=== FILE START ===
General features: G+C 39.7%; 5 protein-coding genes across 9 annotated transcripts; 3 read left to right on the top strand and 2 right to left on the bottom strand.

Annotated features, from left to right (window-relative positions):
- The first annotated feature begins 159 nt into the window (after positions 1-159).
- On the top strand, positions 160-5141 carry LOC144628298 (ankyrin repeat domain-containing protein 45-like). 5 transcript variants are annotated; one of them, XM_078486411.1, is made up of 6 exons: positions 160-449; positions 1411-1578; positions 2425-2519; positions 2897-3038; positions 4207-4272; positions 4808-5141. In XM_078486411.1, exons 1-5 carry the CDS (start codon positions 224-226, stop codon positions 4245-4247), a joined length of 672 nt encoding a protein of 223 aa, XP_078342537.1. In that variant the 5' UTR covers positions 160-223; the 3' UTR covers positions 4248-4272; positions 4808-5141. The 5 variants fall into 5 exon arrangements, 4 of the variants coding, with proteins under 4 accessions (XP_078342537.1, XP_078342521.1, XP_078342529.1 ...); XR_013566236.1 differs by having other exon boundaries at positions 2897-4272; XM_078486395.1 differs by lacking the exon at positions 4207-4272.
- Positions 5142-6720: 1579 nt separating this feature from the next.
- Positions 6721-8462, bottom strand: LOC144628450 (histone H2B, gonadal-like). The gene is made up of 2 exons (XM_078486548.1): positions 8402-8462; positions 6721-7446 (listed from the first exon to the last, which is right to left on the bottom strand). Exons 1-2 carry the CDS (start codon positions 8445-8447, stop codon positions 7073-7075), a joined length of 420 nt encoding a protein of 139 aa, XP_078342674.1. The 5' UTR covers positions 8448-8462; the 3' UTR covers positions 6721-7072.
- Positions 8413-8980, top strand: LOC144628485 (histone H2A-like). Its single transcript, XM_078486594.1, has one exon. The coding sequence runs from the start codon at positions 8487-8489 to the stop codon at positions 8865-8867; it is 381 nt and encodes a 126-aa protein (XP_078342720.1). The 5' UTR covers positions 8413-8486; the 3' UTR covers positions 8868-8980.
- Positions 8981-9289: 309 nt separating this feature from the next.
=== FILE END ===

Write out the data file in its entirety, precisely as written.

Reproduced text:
General features: G+C 39.7%; 5 protein-coding genes across 9 annotated transcripts; 3 read left to right on the top strand and 2 right to left on the bottom strand.

Annotated features, from left to right (window-relative positions):
- The first annotated feature begins 159 nt into the window (after positions 1-159).
- On the top strand, positions 160-5141 carry LOC144628298 (ankyrin repeat domain-containing protein 45-like). 5 transcript variants are annotated; one of them, XM_078486411.1, is made up of 6 exons: positions 160-449; positions 1411-1578; positions 2425-2519; positions 2897-3038; positions 4207-4272; positions 4808-5141. In XM_078486411.1, exons 1-5 carry the CDS (start codon positions 224-226, stop codon positions 4245-4247), a joined length of 672 nt encoding a protein of 223 aa, XP_078342537.1. In that variant the 5' UTR covers positions 160-223; the 3' UTR covers positions 4248-4272; positions 4808-5141. The 5 variants fall into 5 exon arrangements, 4 of the variants coding, with proteins under 4 accessions (XP_078342537.1, XP_078342521.1, XP_078342529.1 ...); XR_013566236.1 differs by having other exon boundaries at positions 2897-4272; XM_078486395.1 differs by lacking the exon at positions 4207-4272.
- Positions 5142-6720: 1579 nt separating this feature from the next.
- Positions 6721-8462, bottom strand: LOC144628450 (histone H2B, gonadal-like). The gene is made up of 2 exons (XM_078486548.1): positions 8402-8462; positions 6721-7446 (listed from the first exon to the last, which is right to left on the bottom strand). Exons 1-2 carry the CDS (start codon positions 8445-8447, stop codon positions 7073-7075), a joined length of 420 nt encoding a protein of 139 aa, XP_078342674.1. The 5' UTR covers positions 8448-8462; the 3' UTR covers positions 6721-7072.
- Positions 8413-8980, top strand: LOC144628485 (histone H2A-like). Its single transcript, XM_078486594.1, has one exon. The coding sequence runs from the start codon at positions 8487-8489 to the stop codon at positions 8865-8867; it is 381 nt and encodes a 126-aa protein (XP_078342720.1). The 5' UTR covers positions 8413-8486; the 3' UTR covers positions 8868-8980.
- Positions 8981-9289: 309 nt separating this feature from the next.